Mar 21, 2014 - Mike DeWolf

Importing Drupal Content with YAML

When launching a new Drupal website, it is invaluable to have a means by which to import the new site’s content. This way it will be fully populated at launch, everyone will be happy, and we can all sit back and relax after all our hard work. At Third and Grove, whenever we do a release, or have to migrate large swaths of content for a release, we do it using a script.

Usually, clients have a surprisingly large repository of content that they would like to be on the site, but most of it is not in a format that can be put directly into Drupal (an odd assortment of pdfs, .txt, and .doc/docx files). Also, a client will almost always want to migrate articles from their existing website which may be on an entirely different platform.

The first job in a content import, therefore, is to collect all the myriad articles/posts/pages/docx/docs/txts/pdfs and the like, and put them into a common markup format. There are many options for this that could work: XML and JSON perhaps being the most common. We’ve found however, that our personal favorite is YAML.

YAML stands for “Yet another markup language.” The lightheartedness of it’s name is indicative of it’s simplicity, and this is why we prefer it. It takes the format of indented lists, and can represent almost all the data structures we need (strings for content and numeric associative and multidimensional arrays for taxonomy, menu entries and the like). For more information on YAML and how to use it, see here. The main reason that we prefer it is that of all the options, syntax errors in the markup are the easiest to see. Putting content from a document into yaml format is so easy, that anyone in our company (experience with markup or not) can do it with ease.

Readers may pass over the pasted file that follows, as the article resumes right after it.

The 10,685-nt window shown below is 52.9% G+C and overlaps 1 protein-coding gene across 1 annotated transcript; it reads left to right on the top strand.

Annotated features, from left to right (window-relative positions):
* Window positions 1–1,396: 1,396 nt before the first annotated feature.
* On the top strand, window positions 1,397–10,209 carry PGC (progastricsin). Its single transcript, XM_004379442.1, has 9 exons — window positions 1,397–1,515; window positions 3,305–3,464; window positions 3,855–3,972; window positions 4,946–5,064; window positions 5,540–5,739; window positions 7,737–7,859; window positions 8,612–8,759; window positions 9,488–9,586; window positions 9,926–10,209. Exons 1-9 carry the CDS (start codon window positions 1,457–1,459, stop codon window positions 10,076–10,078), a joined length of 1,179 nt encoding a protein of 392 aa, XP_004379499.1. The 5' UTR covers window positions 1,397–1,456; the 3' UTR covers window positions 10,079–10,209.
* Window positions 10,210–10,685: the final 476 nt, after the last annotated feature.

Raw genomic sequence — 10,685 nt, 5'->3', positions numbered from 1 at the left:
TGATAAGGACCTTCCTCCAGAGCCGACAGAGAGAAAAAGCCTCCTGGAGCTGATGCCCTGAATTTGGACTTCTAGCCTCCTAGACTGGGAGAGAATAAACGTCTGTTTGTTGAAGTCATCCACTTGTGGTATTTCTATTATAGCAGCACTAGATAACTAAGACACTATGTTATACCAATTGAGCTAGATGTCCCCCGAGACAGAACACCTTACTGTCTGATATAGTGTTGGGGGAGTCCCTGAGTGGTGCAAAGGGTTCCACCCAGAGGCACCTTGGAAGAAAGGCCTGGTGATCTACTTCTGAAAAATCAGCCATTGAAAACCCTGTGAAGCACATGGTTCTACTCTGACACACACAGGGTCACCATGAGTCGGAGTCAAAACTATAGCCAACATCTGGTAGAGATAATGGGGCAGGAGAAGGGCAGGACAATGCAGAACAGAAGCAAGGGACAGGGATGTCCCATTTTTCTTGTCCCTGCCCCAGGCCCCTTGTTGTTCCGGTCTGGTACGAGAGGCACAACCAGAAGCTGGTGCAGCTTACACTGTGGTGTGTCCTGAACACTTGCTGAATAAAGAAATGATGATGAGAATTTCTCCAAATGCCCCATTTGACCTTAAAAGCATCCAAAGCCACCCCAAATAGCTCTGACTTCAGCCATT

A sample of some yaml content follows.


title: Third and Grove Uses YAML.
content_type: page
- Release Scripts
- Content
body: |
Isn't this fun….


We use a fantastic php YAML library called Spyc. It will parse a yaml file and return an associative array of it’s contents.

All we have to do is put all of our yaml files, one per piece of content, into a directory in our release folder. Then in our release script we can run something like this.


// A very simple example.
// Include the library
$spyc = new Spyc();
// Get the files from the content directory
$files = file_scan_directory('../release-folder/content', '/[.*.yaml]$/');
foreach ($files as $file) {
// Load the file into the yaml parser.
$yaml = $spyc->YAMLLoad($file->uri);
// Import our content into drupal
$node = new stdClass();
$node->type = $yaml['content_type'];
$node->title = $yaml['title'];
$node->language = LANGUAGE_NONE;
$node->body[$node->language][0]['value'] = $yaml['body'];
foreach ($yaml['categories'] as $category) {
$term = reset(taxonomy_get_term_by_name($category));
$node->field_category[$node->language][]['tid'] = $term->tid;


And that’s it. Doing this, we can import hundreds of pieces of content in seconds, all the content can be reviewed by editors before release day, and a ton of needless effort is saved.